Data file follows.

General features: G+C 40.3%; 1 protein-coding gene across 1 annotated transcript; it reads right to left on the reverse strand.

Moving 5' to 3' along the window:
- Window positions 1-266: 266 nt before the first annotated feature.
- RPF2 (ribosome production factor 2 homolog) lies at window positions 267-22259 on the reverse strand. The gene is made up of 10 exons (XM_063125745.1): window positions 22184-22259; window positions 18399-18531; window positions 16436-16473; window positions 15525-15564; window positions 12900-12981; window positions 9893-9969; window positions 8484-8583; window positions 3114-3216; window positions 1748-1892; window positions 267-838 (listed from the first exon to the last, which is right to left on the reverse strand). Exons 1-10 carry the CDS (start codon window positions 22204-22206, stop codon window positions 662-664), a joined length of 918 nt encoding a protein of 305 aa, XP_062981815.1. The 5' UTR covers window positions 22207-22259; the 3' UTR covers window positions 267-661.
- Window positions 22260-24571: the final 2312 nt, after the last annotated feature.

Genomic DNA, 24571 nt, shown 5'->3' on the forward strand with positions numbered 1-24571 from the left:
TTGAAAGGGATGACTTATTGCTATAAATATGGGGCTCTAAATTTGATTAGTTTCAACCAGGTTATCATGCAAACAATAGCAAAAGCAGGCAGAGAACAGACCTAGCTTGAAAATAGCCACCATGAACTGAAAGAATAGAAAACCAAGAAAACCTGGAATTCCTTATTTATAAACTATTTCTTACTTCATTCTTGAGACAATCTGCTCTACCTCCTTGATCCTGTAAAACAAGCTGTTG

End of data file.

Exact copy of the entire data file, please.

General features: G+C 40.3%; 1 protein-coding gene across 1 annotated transcript; it reads right to left on the reverse strand.

Moving 5' to 3' along the window:
- Window positions 1-266: 266 nt before the first annotated feature.
- RPF2 (ribosome production factor 2 homolog) lies at window positions 267-22259 on the reverse strand. The gene is made up of 10 exons (XM_063125745.1): window positions 22184-22259; window positions 18399-18531; window positions 16436-16473; window positions 15525-15564; window positions 12900-12981; window positions 9893-9969; window positions 8484-8583; window positions 3114-3216; window positions 1748-1892; window positions 267-838 (listed from the first exon to the last, which is right to left on the reverse strand). Exons 1-10 carry the CDS (start codon window positions 22204-22206, stop codon window positions 662-664), a joined length of 918 nt encoding a protein of 305 aa, XP_062981815.1. The 5' UTR covers window positions 22207-22259; the 3' UTR covers window positions 267-661.
- Window positions 22260-24571: the final 2312 nt, after the last annotated feature.

Genomic DNA, 24571 nt, shown 5'->3' on the forward strand with positions numbered 1-24571 from the left:
TTGAAAGGGATGACTTATTGCTATAAATATGGGGCTCTAAATTTGATTAGTTTCAACCAGGTTATCATGCAAACAATAGCAAAAGCAGGCAGAGAACAGACCTAGCTTGAAAATAGCCACCATGAACTGAAAGAATAGAAAACCAAGAAAACCTGGAATTCCTTATTTATAAACTATTTCTTACTTCATTCTTGAGACAATCTGCTCTACCTCCTTGATCCTGTAAAACAAGCTGTTG